HATECKE Scuol – Exquisite Meat Manufactory in the Swiss Alps

// Interview by Laura Trumpp and Leonard Schoenberger
// Photography by Benjamin Hasenclever and Filip Zuan

“We need innovative approaches to stay alive” says Ludwig Hatecke, owner of the finest meat manufactory, Hatecke Scuol, in the long valley of the swiss alps named Engadine.


Hatecke Scuol, the finest meat manufactory of the southeast part of the Swiss Alps is characterized by its sensitive dedication to meat. With their three boutiques in Scoul, Zernez and St. Moritz they serve over 60 Hotels in the region and manage to please not only regular customers but anyone who sets foot in their realm…


Could you tell us about the origins of Hatecke Scuol?


In 1864 my great grandfather immigrated from Germany to Switzerland. He was a carpenter and at this point his knowledge was highly recognized because the hotel industry was beginning to flourish.

An established butcher industry did not exist yet. For this reason hotels built slaughter houses, which were part of the hotels. Farmers processed their own meat. My grandfather took this opportunity to learn the trade of a butcher. Later he established his own manufactory in the lower Engadine. In 1955 his son (my father) opened the boutique in Zernez. In the same year he bought the building in Scuol, which accommodates the Hatecke Scuol meat manufactory, where all our specialities are produced.


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What is your attitude towards your work?


I like working with groceries. I find the slaughtering part disturbing at times but it is part of the process. What I enjoy most is to show the elegance of meat as a product. Paying respect to the animal is very important to me. It is processed with a lot of commitment and that is why we have to relish it with gratitude and present it in its best possible form. It must look prominent behind the counter. My grandfather came up with the concept of reducing to the essentials. He wanted to show less. The fewer products the better. My friend and architect Beat Consoni redesigned the store in Scuol with this vision in mind. We are interested in initiating a different experience for our customers. They should be able to move in their own pace in order to gain a certain ownership of the place. We want to be part of the relationship the customers develop with our boutiques.


What makes working with meat special?


The goal is to unfold the beauty of meat. To extract the best taste based on the sensitive understanding for the animal itself. It has a lot to do with the conversation we have with nature.
Eventually this conversation is visible within the product. The refinement does not end with the product itself but rather with the stage that we create. In other words, the way we present things is as important as the workmanship behind it. Everything comes from the same mould. Even our wooden trays, which set the stage for our meat.


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Hatecke has been a family business since four generations, where do you stand today?


The roots of Hatecke Scuol are visible and up until today we cherish the family business. My son David takes care of our store in St. Moritz, which also encompasses a restaurant on the side. This is the space where people can actually sit down and engage. In the evening David offers meat from the grill. David is deeply connected to the region. He loves being outside and shares an equal understanding for indigenous work. He draws a lot of tranquility from fishing up in the mountains.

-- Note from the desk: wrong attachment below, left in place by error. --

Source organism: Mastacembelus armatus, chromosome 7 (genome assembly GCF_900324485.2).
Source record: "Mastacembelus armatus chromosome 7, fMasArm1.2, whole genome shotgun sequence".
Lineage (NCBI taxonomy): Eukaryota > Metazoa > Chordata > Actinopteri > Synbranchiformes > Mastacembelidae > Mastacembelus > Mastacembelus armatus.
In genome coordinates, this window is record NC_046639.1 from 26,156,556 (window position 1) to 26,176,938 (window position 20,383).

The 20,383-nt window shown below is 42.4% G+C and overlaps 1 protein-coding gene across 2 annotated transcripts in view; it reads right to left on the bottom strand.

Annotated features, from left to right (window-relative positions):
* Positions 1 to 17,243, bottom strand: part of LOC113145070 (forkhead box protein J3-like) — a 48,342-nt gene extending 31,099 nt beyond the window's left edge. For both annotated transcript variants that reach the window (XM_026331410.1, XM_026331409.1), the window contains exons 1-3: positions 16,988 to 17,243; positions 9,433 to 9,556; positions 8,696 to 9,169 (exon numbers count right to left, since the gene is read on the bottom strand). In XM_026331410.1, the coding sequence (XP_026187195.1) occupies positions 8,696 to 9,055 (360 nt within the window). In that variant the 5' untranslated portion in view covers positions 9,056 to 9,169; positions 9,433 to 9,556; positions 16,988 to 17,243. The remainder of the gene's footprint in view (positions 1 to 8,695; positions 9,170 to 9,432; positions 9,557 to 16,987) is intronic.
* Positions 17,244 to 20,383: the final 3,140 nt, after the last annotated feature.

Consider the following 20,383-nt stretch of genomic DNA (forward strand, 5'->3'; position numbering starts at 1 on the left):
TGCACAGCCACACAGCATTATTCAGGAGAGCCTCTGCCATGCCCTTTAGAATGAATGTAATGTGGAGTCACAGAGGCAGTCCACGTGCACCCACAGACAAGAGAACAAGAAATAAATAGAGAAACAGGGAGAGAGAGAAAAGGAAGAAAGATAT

How do you make sure your meat products fulfill their promises?


During the summer months the cattle feeds on alpine meadows. As a result its meat is rich in important vitamins, mineral nutrients and healthy fatty acids. The cattle is slaughtered and processed within 24 hours for the meat to be completely intact.
One method to process the meat is to turn it into „Bündner Beef“, a speciality of the Engadine. In that case it is treated with salt and bay leaves in order to develop its full flavor. For three weeks the meat is reversed every second day in a room of five degrees centigrade. The maturing process takes up to four and a half months. Eventually the meat is put into shape by an old wooden molding press.


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Ludwig Hatecke with son David at the Hatecke boutique in St. Moritz


What is so peculiar about the Engadine Region?


The region with its vast atmosphere needs to be reflected within the meat. Our world with its craftsmanship must be recognized. For me everything comes down to a single phrase: „to become one“. In other words we create meat, where the taste buds unfold their fullest potential in order for the meat to illuminate on its own. Nothing more, nothing less. Just in its puristic form. When you climb a mountain you reduce your belongings, this is what we aim for.


Where do you see the future of Hatecke Scuol?


In today’s world one has to be focussed, specific and reliable. The sensitive observation of a routined process prevents stagnation and creates room for new ideas. We are interested in the constant progress to gain the highest quality possible. Due to today’s overload of information we chose to take away noise by creating a language of reduction, also seen on our website. The images speak for themselves…


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Is there one phrase that wraps up your philosophy?


We have to disclose what we are proud of in this region by fostering and applying our values.
Creating substantial experiences is achieved with a certain intuition we share as a community.


Visit Hatecke Scuol here: https://www.hatecke.ch/